With the former site of Immaculate Conception school slated for residential development, the school’s former gymnasium will become a part of the Greater Ithaca Activities Center (GIAC).
Earlier this year, a purchase agreement was established between GIAC and the City of Ithaca, but now comes the hard part: raising the money. The gym will be surrounded by a new affordable housing development, run by Ithaca Neighborhood Housing Services.
Leslyn McBean-Clairborne, GIAC’s executive director and a Tompkins County legislator, kicked off a fundraising campaign during a press conference in mid-July. She is excited for the journey that lies ahead and is looking to get the whole GIAC program involved in this effort. The goal, though, is about $1 million, which is a challenge in itself.
“I’ve challenged all of our programs, so that there’s ownership, that they try to raise at least $5,000,” McBean-Clairborne said. “Each program has their own ideas about doing that. We will be doing a massive mailing out to our community as well because we want our community to have a part of this. [...] We are also looking for larger funding from various places, all things involved. This is going to be a real comprehensive approach towards raising the funding.”
While the gym has a well-maintained structure, there is a great deal of work to do on the inside. The money will be allocated to upgrade the gym and to make some additions that would allow the gym to house GIAC’s teen program.
“The frame of it is really great but it does need some updates to the mechanical system—it has a gym divider that we need to remove,” McBean-Clairborne said. “The bleachers are broken so we need to upgrade that, we hope to work in putting in a new HVAC system, the lighting has to change, certainly making it handicap accessible, and the bathrooms all need to be upgraded. [...] So, really just doing a lot of upgrades. The plumbing system needs to be upgraded as well and our desire is to make all of it energy efficient.”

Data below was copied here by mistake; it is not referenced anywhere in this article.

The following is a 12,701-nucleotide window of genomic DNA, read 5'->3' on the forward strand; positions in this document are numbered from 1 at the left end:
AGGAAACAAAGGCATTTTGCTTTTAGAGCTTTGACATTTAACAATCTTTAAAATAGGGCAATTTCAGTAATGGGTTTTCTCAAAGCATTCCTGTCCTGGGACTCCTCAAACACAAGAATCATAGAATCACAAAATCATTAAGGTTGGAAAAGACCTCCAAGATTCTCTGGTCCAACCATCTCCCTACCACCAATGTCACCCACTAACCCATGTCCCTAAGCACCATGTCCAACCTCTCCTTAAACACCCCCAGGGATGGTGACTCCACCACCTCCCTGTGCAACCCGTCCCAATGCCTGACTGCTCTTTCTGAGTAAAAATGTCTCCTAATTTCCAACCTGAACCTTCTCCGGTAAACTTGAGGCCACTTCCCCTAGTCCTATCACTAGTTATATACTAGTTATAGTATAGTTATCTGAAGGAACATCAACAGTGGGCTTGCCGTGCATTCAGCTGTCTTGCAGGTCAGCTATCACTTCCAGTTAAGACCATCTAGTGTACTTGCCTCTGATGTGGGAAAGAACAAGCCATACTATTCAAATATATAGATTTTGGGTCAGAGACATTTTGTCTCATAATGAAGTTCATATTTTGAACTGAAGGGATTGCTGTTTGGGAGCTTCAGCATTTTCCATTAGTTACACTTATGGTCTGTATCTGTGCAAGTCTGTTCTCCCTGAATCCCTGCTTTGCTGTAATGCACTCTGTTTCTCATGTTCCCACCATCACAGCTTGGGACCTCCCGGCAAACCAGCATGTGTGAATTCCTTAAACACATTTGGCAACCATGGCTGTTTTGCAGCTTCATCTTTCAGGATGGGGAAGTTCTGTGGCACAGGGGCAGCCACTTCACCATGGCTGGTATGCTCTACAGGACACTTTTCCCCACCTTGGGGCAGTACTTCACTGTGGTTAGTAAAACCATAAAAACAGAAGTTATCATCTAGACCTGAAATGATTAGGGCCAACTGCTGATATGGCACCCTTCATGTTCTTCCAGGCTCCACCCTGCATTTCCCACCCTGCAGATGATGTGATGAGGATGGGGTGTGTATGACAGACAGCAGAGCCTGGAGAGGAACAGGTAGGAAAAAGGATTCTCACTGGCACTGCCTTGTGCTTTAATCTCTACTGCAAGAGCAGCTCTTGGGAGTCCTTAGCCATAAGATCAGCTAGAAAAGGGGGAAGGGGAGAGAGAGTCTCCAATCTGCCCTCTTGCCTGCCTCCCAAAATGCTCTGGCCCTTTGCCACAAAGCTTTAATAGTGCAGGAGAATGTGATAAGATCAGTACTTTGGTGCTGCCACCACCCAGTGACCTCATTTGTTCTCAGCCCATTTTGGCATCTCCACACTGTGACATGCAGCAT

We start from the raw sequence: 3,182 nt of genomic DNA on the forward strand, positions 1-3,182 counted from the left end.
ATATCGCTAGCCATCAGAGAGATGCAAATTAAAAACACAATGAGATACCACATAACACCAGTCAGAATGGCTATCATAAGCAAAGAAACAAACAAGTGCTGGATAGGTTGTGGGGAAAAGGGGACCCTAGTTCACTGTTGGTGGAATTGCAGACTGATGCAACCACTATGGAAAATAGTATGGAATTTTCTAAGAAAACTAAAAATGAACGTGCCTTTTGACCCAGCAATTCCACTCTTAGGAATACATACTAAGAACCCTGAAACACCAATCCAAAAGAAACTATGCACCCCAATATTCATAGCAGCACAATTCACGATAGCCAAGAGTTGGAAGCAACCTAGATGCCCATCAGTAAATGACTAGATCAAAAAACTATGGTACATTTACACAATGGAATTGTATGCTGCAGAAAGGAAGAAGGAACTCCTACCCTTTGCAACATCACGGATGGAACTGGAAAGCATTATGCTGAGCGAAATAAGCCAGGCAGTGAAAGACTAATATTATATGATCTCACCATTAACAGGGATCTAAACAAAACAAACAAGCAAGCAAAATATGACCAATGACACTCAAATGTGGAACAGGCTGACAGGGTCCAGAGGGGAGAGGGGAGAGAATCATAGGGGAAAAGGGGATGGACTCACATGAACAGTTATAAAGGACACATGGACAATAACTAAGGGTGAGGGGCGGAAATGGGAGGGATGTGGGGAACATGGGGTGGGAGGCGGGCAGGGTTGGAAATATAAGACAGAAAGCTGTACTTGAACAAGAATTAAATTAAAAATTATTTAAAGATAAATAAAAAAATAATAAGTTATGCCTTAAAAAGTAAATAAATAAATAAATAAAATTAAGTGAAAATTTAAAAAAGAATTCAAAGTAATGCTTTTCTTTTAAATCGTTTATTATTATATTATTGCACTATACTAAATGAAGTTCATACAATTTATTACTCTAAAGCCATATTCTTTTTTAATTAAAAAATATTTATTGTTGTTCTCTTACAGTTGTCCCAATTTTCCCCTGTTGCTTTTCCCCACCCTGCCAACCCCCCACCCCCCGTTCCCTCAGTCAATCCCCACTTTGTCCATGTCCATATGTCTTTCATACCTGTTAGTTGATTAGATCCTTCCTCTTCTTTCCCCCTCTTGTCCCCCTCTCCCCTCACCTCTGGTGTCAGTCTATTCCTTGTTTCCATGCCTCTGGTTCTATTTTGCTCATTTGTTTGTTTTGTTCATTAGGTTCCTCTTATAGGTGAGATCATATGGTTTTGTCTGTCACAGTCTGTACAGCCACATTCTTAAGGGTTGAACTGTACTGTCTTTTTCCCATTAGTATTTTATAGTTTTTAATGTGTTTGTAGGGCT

Some of the new additions to the gym will be a small animation/recording studio for teens, which GIAC already has the funding for, as well as some of the teen activities moving there as well. McBean-Clairborne has noticed that GIAC’s main building is practically bursting at the seams trying to house their numerous programs. By moving the teen program, she has found there will be some rooms opened up in GIAC’s main building, which will allow more kids to enter some of their programs. This is dependent upon staffing, though.
Most of GIAC’s programs have a wait list, something the organization is looking to remedy with the increased space. McBean-Clairborne said many of the programs are filled to capacity during both the school year and the summertime. As with any fundraising effort of this magnitude, there will be plenty of challenges to face along the way, though McBean-Clairborne added that she is confident they’ll be able to meet their goals if the message is spread accurately.
“The biggest challenge, of course, is funding and getting people to see this is not just a gym for basketball,” McBean-Clairborne said. “It’s more than that. It is actually a program space for another more vulnerable population, for teens. They need a space. It’s really getting people to understand that and support it—I think that’s our biggest challenge. Often, what people hear is, it’s a gym, it’s for basketball, and it’s much more than that. Just like at GIAC, we are much more than just an after school program or a rec center. We are much more than that. We serve from four-year-olds all the way to senior citizens.”